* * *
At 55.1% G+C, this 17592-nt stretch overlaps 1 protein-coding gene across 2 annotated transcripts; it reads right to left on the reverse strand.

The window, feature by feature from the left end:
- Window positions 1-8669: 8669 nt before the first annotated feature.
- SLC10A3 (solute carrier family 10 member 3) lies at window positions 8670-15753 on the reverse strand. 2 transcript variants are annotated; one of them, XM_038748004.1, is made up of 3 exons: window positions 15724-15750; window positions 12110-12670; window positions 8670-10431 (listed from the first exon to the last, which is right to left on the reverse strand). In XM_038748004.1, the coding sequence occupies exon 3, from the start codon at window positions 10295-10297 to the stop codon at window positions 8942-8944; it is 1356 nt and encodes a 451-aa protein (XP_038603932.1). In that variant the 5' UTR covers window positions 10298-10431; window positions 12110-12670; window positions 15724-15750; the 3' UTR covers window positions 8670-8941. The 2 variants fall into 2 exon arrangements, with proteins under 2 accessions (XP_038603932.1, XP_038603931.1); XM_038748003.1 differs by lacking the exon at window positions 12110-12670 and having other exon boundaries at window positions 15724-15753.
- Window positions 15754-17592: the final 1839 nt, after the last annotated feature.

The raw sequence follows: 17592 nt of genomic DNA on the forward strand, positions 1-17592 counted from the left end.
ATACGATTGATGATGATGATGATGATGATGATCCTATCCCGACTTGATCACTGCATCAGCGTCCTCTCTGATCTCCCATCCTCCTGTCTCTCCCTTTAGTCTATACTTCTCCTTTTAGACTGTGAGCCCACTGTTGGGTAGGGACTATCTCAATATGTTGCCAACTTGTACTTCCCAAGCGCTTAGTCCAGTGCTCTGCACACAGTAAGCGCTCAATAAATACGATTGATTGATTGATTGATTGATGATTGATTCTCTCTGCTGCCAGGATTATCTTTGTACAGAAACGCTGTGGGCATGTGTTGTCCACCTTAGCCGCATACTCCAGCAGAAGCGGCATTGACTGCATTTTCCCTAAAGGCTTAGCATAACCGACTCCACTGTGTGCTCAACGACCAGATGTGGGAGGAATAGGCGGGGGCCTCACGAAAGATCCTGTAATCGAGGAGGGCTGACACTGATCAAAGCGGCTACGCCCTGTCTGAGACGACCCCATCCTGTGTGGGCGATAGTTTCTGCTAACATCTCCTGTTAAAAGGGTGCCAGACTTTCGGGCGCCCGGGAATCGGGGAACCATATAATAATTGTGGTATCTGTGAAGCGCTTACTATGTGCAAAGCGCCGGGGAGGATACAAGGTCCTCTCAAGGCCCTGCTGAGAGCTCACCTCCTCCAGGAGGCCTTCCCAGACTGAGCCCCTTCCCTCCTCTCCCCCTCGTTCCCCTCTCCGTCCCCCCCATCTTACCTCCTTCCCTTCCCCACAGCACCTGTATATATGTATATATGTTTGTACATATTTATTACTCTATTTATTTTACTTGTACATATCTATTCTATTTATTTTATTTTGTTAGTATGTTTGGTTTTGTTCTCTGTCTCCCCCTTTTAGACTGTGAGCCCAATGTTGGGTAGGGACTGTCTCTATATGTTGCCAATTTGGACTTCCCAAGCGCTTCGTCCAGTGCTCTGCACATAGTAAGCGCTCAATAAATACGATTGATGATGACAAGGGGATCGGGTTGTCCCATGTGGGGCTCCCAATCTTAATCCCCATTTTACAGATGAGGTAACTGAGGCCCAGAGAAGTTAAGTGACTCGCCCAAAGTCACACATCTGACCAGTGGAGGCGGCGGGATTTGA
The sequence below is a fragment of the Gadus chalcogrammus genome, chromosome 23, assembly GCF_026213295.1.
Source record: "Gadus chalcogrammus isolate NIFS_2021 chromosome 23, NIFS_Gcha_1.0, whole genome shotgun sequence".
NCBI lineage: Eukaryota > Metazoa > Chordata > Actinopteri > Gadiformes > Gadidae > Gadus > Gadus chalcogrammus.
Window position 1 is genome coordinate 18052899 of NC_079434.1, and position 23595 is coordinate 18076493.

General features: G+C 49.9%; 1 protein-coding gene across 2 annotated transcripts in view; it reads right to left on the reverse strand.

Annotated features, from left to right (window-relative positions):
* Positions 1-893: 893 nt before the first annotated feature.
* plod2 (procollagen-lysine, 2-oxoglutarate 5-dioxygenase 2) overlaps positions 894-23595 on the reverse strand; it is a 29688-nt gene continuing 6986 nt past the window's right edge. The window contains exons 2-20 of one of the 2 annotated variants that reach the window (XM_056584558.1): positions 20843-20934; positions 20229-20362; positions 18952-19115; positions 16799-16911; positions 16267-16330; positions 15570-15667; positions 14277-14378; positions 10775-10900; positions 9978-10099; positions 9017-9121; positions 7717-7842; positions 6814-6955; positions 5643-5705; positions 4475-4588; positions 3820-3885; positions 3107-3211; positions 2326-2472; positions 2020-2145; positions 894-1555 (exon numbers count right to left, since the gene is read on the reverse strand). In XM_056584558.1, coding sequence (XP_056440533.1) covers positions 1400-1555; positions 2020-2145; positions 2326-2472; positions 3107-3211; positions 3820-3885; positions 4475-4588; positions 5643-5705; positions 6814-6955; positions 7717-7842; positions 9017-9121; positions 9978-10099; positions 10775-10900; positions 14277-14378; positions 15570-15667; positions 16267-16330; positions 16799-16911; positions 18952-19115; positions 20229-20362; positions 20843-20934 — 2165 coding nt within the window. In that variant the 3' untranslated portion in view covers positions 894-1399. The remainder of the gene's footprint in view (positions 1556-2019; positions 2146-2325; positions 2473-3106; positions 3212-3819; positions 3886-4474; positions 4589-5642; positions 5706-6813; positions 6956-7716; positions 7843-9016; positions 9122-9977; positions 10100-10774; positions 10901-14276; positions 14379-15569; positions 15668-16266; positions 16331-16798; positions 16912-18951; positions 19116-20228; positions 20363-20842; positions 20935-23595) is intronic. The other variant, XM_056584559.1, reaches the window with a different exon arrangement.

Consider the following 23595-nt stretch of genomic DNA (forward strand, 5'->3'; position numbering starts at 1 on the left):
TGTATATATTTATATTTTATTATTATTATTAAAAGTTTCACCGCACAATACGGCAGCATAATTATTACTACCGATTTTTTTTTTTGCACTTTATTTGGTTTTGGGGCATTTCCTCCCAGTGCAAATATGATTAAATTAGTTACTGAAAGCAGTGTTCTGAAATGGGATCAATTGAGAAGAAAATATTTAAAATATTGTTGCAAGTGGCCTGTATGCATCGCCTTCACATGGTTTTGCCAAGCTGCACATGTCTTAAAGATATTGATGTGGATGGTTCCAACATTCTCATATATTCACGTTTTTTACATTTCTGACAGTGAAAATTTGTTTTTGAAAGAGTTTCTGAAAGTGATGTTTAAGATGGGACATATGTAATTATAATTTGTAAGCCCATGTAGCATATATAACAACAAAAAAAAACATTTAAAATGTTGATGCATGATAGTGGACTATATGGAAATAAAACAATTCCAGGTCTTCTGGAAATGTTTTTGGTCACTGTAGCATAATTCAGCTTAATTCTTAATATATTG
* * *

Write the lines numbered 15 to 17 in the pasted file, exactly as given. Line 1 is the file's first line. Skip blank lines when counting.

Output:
* plod2 (procollagen-lysine, 2-oxoglutarate 5-dioxygenase 2) overlaps positions 894-23595 on the reverse strand; it is a 29688-nt gene continuing 6986 nt past the window's right edge. The window contains exons 2-20 of one of the 2 annotated variants that reach the window (XM_056584558.1): positions 20843-20934; positions 20229-20362; positions 18952-19115; positions 16799-16911; positions 16267-16330; positions 15570-15667; positions 14277-14378; positions 10775-10900; positions 9978-10099; positions 9017-9121; positions 7717-7842; positions 6814-6955; positions 5643-5705; positions 4475-4588; positions 3820-3885; positions 3107-3211; positions 2326-2472; positions 2020-2145; positions 894-1555 (exon numbers count right to left, since the gene is read on the reverse strand). In XM_056584558.1, coding sequence (XP_056440533.1) covers positions 1400-1555; positions 2020-2145; positions 2326-2472; positions 3107-3211; positions 3820-3885; positions 4475-4588; positions 5643-5705; positions 6814-6955; positions 7717-7842; positions 9017-9121; positions 9978-10099; positions 10775-10900; positions 14277-14378; positions 15570-15667; positions 16267-16330; positions 16799-16911; positions 18952-19115; positions 20229-20362; positions 20843-20934 — 2165 coding nt within the window. In that variant the 3' untranslated portion in view covers positions 894-1399. The remainder of the gene's footprint in view (positions 1556-2019; positions 2146-2325; positions 2473-3106; positions 3212-3819; positions 3886-4474; positions 4589-5642; positions 5706-6813; positions 6956-7716; positions 7843-9016; positions 9122-9977; positions 10100-10774; positions 10901-14276; positions 14379-15569; positions 15668-16266; positions 16331-16798; positions 16912-18951; positions 19116-20228; positions 20363-20842; positions 20935-23595) is intronic. The other variant, XM_056584559.1, reaches the window with a different exon arrangement.

Consider the following 23595-nt stretch of genomic DNA (forward strand, 5'->3'; position numbering starts at 1 on the left):
TGTATATATTTATATTTTATTATTATTATTAAAAGTTTCACCGCACAATACGGCAGCATAATTATTACTACCGATTTTTTTTTTTGCACTTTATTTGGTTTTGGGGCATTTCCTCCCAGTGCAAATATGATTAAATTAGTTACTGAAAGCAGTGTTCTGAAATGGGATCAATTGAGAAGAAAATATTTAAAATATTGTTGCAAGTGGCCTGTATGCATCGCCTTCACATGGTTTTGCCAAGCTGCACATGTCTTAAAGATATTGATGTGGATGGTTCCAACATTCTCATATATTCACGTTTTTTACATTTCTGACAGTGAAAATTTGTTTTTGAAAGAGTTTCTGAAAGTGATGTTTAAGATGGGACATATGTAATTATAATTTGTAAGCCCATGTAGCATATATAACAACAAAAAAAAACATTTAAAATGTTGATGCATGATAGTGGACTATATGGAAATAAAACAATTCCAGGTCTTCTGGAAATGTTTTTGGTCACTGTAGCATAATTCAGCTTAATTCTTAATATATTG